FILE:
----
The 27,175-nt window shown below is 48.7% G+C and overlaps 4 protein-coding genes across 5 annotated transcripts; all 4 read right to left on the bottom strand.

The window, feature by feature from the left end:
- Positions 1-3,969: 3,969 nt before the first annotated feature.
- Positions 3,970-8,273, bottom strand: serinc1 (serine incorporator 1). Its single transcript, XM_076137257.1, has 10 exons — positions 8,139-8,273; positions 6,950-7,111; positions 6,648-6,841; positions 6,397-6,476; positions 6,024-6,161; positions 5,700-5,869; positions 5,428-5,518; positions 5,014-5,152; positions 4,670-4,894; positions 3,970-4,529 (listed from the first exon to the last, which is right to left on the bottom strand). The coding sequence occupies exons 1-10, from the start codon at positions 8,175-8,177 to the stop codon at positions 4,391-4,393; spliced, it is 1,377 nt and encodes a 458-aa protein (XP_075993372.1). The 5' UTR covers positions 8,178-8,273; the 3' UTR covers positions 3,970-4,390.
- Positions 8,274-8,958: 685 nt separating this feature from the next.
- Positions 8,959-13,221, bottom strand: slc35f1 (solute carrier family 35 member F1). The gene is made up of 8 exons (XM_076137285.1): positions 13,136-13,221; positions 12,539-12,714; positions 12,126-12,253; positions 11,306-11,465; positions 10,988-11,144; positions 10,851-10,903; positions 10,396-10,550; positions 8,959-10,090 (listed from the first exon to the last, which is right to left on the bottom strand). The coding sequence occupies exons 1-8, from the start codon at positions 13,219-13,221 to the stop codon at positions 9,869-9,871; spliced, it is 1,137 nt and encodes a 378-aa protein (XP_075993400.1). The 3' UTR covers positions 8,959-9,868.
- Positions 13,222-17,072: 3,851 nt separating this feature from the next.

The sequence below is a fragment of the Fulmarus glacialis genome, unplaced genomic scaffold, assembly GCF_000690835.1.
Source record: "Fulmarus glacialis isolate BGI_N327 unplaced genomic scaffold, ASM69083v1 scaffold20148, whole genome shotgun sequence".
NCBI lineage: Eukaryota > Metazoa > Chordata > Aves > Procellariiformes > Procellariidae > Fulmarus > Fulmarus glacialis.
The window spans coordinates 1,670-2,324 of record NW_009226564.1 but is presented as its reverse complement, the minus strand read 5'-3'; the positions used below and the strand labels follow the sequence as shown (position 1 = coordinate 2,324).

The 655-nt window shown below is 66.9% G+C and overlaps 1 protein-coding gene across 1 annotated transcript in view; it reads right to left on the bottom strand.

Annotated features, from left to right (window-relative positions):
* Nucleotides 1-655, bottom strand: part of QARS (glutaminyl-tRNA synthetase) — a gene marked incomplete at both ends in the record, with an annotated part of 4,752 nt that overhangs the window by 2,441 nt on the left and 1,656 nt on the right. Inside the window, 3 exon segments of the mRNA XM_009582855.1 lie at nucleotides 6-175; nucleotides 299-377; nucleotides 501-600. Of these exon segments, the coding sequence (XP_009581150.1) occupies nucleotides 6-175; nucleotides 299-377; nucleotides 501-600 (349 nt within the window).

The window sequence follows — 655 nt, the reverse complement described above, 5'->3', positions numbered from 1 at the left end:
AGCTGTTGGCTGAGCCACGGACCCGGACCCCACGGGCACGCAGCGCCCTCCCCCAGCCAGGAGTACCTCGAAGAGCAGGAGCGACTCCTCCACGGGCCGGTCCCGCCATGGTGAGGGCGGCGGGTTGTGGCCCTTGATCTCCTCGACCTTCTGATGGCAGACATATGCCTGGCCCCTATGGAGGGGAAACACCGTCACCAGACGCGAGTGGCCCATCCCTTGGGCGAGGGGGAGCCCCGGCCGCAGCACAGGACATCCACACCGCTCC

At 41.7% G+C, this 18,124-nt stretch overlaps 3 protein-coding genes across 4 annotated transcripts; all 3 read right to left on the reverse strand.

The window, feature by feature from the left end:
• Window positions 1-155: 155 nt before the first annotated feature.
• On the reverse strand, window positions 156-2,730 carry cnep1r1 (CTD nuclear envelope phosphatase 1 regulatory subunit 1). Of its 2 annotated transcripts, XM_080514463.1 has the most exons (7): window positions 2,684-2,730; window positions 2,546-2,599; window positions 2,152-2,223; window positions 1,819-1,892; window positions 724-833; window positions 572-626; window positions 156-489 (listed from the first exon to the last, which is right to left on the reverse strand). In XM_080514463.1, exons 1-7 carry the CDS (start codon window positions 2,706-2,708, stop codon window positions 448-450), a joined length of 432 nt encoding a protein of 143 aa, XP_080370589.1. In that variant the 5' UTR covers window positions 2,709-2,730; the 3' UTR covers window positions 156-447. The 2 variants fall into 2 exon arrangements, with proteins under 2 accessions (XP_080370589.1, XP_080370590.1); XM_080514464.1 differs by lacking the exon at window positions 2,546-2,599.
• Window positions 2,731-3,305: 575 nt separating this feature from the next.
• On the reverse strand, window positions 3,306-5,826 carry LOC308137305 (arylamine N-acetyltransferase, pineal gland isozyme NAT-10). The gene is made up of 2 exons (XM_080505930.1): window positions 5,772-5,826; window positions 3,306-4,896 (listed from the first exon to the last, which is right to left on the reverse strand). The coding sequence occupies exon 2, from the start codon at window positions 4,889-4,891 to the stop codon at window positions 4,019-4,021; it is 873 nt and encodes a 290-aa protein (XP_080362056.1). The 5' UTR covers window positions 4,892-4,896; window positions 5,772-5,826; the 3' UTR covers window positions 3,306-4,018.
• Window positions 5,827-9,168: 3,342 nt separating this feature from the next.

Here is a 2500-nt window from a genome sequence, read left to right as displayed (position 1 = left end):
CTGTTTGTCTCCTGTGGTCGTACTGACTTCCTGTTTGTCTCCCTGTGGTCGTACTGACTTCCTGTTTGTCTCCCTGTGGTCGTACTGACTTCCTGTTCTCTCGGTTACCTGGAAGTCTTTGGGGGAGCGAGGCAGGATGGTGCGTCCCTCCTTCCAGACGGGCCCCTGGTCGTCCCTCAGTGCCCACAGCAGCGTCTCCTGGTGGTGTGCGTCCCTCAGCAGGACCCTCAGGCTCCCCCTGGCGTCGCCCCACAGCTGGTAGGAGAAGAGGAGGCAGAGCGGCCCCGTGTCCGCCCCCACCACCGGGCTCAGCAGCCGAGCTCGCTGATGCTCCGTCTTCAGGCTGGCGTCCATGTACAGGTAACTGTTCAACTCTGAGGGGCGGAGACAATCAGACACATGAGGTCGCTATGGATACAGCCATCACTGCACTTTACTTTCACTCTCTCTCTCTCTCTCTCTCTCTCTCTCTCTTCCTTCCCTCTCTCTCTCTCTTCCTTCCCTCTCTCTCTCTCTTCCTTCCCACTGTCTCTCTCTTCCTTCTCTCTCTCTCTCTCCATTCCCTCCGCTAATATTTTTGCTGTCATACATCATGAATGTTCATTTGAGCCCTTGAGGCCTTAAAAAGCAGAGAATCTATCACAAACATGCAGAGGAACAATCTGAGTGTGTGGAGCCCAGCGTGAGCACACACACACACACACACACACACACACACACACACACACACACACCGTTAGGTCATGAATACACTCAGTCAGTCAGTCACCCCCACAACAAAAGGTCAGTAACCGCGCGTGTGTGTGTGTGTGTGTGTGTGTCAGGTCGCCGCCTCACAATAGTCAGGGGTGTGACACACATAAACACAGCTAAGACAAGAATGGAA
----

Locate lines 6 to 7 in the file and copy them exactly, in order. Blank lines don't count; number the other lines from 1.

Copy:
- Positions 8,959-13,221, bottom strand: slc35f1 (solute carrier family 35 member F1). The gene is made up of 8 exons (XM_076137285.1): positions 13,136-13,221; positions 12,539-12,714; positions 12,126-12,253; positions 11,306-11,465; positions 10,988-11,144; positions 10,851-10,903; positions 10,396-10,550; positions 8,959-10,090 (listed from the first exon to the last, which is right to left on the bottom strand). The coding sequence occupies exons 1-8, from the start codon at positions 13,219-13,221 to the stop codon at positions 9,869-9,871; spliced, it is 1,137 nt and encodes a 378-aa protein (XP_075993400.1). The 3' UTR covers positions 8,959-9,868.
- Positions 13,222-17,072: 3,851 nt separating this feature from the next.